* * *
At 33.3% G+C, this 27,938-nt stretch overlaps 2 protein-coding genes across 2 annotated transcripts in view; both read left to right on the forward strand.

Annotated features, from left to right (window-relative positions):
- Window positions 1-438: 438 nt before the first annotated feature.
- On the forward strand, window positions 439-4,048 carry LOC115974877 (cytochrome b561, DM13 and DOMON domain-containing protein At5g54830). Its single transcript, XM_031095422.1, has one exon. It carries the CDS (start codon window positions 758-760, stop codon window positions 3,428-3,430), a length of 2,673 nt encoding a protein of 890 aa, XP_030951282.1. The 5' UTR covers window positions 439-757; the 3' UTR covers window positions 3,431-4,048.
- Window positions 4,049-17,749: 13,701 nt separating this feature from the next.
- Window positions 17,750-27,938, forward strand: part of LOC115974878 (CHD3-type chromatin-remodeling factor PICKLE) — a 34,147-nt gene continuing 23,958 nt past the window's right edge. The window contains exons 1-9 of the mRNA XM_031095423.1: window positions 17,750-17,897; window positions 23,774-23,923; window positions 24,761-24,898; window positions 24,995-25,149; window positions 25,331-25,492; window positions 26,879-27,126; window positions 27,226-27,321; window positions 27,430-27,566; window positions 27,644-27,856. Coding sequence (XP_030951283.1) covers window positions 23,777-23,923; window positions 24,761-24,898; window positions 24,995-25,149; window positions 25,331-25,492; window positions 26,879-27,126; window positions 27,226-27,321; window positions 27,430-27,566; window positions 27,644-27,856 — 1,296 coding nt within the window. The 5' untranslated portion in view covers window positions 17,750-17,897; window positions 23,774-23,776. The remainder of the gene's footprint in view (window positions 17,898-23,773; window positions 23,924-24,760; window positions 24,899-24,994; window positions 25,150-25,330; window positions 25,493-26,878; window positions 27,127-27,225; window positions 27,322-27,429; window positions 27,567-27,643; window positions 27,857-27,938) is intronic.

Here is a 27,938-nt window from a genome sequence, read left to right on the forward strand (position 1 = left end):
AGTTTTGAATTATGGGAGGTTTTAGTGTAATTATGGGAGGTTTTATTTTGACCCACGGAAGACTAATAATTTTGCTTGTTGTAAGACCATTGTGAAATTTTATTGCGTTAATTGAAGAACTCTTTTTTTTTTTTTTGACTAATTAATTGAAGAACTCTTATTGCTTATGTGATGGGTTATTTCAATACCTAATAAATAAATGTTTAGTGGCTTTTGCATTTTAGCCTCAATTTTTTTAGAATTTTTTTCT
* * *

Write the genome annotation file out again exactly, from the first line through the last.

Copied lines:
At 33.3% G+C, this 27,938-nt stretch overlaps 2 protein-coding genes across 2 annotated transcripts in view; both read left to right on the forward strand.

Annotated features, from left to right (window-relative positions):
- Window positions 1-438: 438 nt before the first annotated feature.
- On the forward strand, window positions 439-4,048 carry LOC115974877 (cytochrome b561, DM13 and DOMON domain-containing protein At5g54830). Its single transcript, XM_031095422.1, has one exon. It carries the CDS (start codon window positions 758-760, stop codon window positions 3,428-3,430), a length of 2,673 nt encoding a protein of 890 aa, XP_030951282.1. The 5' UTR covers window positions 439-757; the 3' UTR covers window positions 3,431-4,048.
- Window positions 4,049-17,749: 13,701 nt separating this feature from the next.
- Window positions 17,750-27,938, forward strand: part of LOC115974878 (CHD3-type chromatin-remodeling factor PICKLE) — a 34,147-nt gene continuing 23,958 nt past the window's right edge. The window contains exons 1-9 of the mRNA XM_031095423.1: window positions 17,750-17,897; window positions 23,774-23,923; window positions 24,761-24,898; window positions 24,995-25,149; window positions 25,331-25,492; window positions 26,879-27,126; window positions 27,226-27,321; window positions 27,430-27,566; window positions 27,644-27,856. Coding sequence (XP_030951283.1) covers window positions 23,777-23,923; window positions 24,761-24,898; window positions 24,995-25,149; window positions 25,331-25,492; window positions 26,879-27,126; window positions 27,226-27,321; window positions 27,430-27,566; window positions 27,644-27,856 — 1,296 coding nt within the window. The 5' untranslated portion in view covers window positions 17,750-17,897; window positions 23,774-23,776. The remainder of the gene's footprint in view (window positions 17,898-23,773; window positions 23,924-24,760; window positions 24,899-24,994; window positions 25,150-25,330; window positions 25,493-26,878; window positions 27,127-27,225; window positions 27,322-27,429; window positions 27,567-27,643; window positions 27,857-27,938) is intronic.

Here is a 27,938-nt window from a genome sequence, read left to right on the forward strand (position 1 = left end):
AGTTTTGAATTATGGGAGGTTTTAGTGTAATTATGGGAGGTTTTATTTTGACCCACGGAAGACTAATAATTTTGCTTGTTGTAAGACCATTGTGAAATTTTATTGCGTTAATTGAAGAACTCTTTTTTTTTTTTTTGACTAATTAATTGAAGAACTCTTATTGCTTATGTGATGGGTTATTTCAATACCTAATAAATAAATGTTTAGTGGCTTTTGCATTTTAGCCTCAATTTTTTTAGAATTTTTTTCT